Most parts of north India has been gripped by the chronic air pollution. After affecting the Taj Mahal, the air pollution is now making the gleaming walls of the holiest shrine in Amritsar, the Golden Temple, dull and dingy. A project was undertaken more than a century ago and then in 1999 to replace the 430-year-old temple’s gold-plated walls. The project is no doubt too expensive.
A campaign have been launched by environmentalists and religious leaders to cut down on the pollution levels. The measures include removing industries from the area and reducing the traffic. Moreover, the food for the ‘langar’, that serves free meals every day to around 100000 people, in the temple is now being cooked in gas instead of burning woods. (Also read. US sues Volkswagen for deceptive 'clean diesel' campaign)
But unfortunately, despite all these measures, there isn’t a significant impact and also there is no pollution monitoring equipment installed. "As far as pollution goes, we are paying attention. We are in the process of procuring equipment so that we can check the pollution area, pollution from every source on a day-to-day basis," said Jaswant Singh, environmental engineer at the State Pollution Control Board, a government regulatory authority.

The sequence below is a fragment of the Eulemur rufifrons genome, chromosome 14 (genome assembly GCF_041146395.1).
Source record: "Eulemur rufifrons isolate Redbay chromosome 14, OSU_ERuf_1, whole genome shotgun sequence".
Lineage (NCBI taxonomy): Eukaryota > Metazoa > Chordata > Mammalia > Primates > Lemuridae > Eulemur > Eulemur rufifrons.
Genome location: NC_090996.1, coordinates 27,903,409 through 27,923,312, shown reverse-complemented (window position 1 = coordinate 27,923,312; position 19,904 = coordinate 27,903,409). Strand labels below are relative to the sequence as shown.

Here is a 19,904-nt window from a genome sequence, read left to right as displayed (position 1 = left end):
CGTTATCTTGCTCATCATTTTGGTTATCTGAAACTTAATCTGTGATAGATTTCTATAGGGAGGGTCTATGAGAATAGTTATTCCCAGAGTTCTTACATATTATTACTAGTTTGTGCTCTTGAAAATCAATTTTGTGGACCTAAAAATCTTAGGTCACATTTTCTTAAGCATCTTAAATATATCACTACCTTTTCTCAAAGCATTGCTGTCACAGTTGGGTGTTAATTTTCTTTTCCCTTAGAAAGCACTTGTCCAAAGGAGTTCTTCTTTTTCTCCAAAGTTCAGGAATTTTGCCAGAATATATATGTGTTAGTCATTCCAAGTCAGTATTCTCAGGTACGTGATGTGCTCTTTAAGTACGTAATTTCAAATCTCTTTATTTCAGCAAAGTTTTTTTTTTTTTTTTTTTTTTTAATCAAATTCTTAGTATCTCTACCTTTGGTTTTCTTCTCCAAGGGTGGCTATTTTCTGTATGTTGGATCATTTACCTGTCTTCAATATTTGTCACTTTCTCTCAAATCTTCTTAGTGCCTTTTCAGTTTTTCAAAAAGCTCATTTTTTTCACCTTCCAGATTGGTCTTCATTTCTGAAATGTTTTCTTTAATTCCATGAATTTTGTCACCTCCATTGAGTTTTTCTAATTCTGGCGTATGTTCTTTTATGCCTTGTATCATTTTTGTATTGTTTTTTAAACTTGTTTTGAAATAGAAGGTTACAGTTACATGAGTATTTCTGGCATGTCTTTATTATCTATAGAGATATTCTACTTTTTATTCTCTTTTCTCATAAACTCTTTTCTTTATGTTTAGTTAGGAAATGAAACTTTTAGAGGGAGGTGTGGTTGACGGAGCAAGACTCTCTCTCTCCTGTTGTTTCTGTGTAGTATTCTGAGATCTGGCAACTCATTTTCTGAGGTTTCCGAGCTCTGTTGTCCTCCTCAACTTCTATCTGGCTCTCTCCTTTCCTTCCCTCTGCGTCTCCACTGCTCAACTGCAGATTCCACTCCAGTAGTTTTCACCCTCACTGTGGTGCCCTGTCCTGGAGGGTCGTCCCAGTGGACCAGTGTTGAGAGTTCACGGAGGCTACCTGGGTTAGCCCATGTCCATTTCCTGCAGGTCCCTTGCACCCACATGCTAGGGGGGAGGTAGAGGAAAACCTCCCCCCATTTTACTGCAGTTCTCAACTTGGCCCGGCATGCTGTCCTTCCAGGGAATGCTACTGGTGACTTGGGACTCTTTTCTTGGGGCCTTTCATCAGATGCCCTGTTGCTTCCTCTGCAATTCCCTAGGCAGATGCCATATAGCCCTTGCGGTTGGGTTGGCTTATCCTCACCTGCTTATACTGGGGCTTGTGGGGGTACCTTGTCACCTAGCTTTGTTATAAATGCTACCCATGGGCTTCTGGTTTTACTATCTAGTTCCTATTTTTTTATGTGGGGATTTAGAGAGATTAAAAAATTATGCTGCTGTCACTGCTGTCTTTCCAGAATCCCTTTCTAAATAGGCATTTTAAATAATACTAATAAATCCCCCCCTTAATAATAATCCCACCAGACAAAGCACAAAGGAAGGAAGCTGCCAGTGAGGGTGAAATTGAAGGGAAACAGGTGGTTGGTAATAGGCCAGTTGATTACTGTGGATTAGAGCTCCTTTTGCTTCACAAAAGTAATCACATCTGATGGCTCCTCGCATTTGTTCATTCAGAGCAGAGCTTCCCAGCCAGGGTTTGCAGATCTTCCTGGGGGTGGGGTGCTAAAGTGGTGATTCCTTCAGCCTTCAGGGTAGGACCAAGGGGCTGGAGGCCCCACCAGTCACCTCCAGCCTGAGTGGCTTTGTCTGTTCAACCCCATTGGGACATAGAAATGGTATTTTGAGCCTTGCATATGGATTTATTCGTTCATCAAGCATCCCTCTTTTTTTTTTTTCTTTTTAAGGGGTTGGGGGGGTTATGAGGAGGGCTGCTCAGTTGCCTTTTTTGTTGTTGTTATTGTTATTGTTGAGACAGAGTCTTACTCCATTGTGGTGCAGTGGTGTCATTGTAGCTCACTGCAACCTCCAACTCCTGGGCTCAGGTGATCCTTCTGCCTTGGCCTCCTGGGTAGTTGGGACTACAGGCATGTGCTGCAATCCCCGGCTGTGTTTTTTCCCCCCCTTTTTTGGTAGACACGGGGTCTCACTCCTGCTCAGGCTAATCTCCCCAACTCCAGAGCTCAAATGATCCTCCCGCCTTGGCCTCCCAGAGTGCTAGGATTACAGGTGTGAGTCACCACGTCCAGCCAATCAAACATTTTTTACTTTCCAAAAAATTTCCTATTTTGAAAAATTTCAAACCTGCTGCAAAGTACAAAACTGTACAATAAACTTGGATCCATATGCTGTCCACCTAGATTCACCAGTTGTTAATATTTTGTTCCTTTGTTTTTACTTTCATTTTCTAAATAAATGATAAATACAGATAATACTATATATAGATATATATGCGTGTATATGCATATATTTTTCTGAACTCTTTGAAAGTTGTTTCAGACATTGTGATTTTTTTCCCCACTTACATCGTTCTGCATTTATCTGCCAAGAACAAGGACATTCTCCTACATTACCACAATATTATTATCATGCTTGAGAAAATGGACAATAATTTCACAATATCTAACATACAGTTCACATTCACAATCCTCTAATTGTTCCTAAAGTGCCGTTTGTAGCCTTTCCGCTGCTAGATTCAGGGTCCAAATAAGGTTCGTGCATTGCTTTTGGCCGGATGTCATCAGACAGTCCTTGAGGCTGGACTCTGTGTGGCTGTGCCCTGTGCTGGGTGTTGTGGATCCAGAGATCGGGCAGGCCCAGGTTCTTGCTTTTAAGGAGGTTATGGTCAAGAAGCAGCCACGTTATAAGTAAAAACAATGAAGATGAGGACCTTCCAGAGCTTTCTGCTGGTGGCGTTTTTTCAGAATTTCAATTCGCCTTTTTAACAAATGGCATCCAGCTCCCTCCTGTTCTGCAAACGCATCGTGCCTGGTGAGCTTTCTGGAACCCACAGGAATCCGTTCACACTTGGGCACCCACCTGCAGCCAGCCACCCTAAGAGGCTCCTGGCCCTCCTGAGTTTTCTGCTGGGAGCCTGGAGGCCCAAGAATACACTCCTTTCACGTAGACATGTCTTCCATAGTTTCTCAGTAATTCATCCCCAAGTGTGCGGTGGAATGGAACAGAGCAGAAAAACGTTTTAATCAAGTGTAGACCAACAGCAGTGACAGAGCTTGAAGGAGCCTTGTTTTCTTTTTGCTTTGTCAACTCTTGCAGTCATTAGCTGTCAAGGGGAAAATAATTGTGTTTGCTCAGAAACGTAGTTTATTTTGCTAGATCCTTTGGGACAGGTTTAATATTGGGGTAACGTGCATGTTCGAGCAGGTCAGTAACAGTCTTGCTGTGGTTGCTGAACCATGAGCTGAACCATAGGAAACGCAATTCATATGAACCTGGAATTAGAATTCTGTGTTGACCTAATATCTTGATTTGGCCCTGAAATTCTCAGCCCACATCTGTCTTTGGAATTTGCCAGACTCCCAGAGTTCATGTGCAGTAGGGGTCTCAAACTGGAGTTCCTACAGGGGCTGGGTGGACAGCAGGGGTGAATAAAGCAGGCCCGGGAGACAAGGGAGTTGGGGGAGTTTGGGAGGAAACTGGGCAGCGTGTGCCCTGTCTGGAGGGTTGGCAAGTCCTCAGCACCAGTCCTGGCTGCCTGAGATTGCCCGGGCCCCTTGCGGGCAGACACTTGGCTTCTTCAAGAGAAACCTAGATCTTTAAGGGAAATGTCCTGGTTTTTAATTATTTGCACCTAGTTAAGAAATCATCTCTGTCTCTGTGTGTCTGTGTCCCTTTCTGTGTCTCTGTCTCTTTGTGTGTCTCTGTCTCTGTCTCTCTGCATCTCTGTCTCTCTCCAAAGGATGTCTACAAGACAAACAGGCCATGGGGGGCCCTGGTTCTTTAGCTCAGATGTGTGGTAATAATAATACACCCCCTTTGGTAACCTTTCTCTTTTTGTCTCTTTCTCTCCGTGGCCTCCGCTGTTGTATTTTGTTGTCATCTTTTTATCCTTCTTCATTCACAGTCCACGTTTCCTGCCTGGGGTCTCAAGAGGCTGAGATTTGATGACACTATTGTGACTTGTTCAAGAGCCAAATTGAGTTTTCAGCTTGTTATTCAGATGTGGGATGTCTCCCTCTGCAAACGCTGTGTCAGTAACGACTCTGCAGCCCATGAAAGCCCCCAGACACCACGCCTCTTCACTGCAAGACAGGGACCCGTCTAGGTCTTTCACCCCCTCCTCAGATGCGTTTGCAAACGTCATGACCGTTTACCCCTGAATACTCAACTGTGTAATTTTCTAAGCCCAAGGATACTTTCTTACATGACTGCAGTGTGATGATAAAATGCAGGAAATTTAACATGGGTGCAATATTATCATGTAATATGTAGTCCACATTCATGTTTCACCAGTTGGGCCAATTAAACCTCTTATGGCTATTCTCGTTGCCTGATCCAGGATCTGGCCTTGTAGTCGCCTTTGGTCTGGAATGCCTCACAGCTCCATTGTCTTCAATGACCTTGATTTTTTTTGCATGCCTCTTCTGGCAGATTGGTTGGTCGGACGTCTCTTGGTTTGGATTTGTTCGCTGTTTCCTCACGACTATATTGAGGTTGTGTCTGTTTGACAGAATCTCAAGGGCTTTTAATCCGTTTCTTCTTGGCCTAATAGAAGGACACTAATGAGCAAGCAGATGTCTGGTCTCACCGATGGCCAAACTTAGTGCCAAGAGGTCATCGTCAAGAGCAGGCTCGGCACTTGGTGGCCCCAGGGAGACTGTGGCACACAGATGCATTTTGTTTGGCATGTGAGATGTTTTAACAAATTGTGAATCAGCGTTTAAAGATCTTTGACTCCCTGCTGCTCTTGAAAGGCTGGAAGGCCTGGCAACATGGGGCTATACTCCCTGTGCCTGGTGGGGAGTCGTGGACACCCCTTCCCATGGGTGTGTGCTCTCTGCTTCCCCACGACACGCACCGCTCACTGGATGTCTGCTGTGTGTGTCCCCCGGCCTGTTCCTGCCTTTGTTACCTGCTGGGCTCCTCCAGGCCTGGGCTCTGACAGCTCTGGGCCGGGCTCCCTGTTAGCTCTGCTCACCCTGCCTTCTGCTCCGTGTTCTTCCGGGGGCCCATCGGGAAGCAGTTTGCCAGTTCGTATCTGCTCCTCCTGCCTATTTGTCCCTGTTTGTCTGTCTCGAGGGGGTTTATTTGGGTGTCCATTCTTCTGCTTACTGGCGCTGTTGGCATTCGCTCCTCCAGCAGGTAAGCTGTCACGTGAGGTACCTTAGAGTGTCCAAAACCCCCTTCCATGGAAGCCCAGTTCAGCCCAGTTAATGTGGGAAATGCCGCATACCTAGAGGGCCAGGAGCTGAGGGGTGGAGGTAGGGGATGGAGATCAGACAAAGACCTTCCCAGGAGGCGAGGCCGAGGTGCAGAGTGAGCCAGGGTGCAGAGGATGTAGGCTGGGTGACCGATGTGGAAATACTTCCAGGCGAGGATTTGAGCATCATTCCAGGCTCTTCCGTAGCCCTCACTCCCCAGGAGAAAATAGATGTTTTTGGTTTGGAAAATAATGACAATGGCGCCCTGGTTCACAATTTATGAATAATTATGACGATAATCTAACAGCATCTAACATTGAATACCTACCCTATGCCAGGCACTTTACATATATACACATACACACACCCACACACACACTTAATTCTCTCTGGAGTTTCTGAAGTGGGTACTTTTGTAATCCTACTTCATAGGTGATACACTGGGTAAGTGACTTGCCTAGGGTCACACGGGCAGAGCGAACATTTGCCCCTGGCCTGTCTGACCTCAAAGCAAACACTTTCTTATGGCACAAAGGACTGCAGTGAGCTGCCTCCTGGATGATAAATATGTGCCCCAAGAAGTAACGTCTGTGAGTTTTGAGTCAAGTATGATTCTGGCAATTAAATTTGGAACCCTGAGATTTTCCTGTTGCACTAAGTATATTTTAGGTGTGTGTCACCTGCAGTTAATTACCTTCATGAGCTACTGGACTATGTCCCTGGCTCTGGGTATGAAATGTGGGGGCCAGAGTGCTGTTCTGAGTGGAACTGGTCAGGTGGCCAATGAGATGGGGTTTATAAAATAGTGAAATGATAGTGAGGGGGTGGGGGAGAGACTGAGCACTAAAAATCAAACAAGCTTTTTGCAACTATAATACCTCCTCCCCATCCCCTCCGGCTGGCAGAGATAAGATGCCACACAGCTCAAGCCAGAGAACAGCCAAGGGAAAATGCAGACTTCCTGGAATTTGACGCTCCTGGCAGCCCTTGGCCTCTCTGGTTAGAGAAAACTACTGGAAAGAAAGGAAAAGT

"The pollution degrading the Golden Temple is growing. We need to do a hell of a lot of work to protect the holy city status of this city," said environmental activist Gunbir Singh, who heads a group called Eco Amritsar.
The replacement of gold plating will require huge amount and according to Gunbir Singh, Sikh devotees will contribute to the cause. "This is gold. The cost would be huge, but still would not be a problem. Most of the activity that goes on there is based on donations - people will take off their bangles and rings and leave them if work needs to be done," Gunbir Singh said. (Also read. Odd Even Formula: No school buses to be used this time)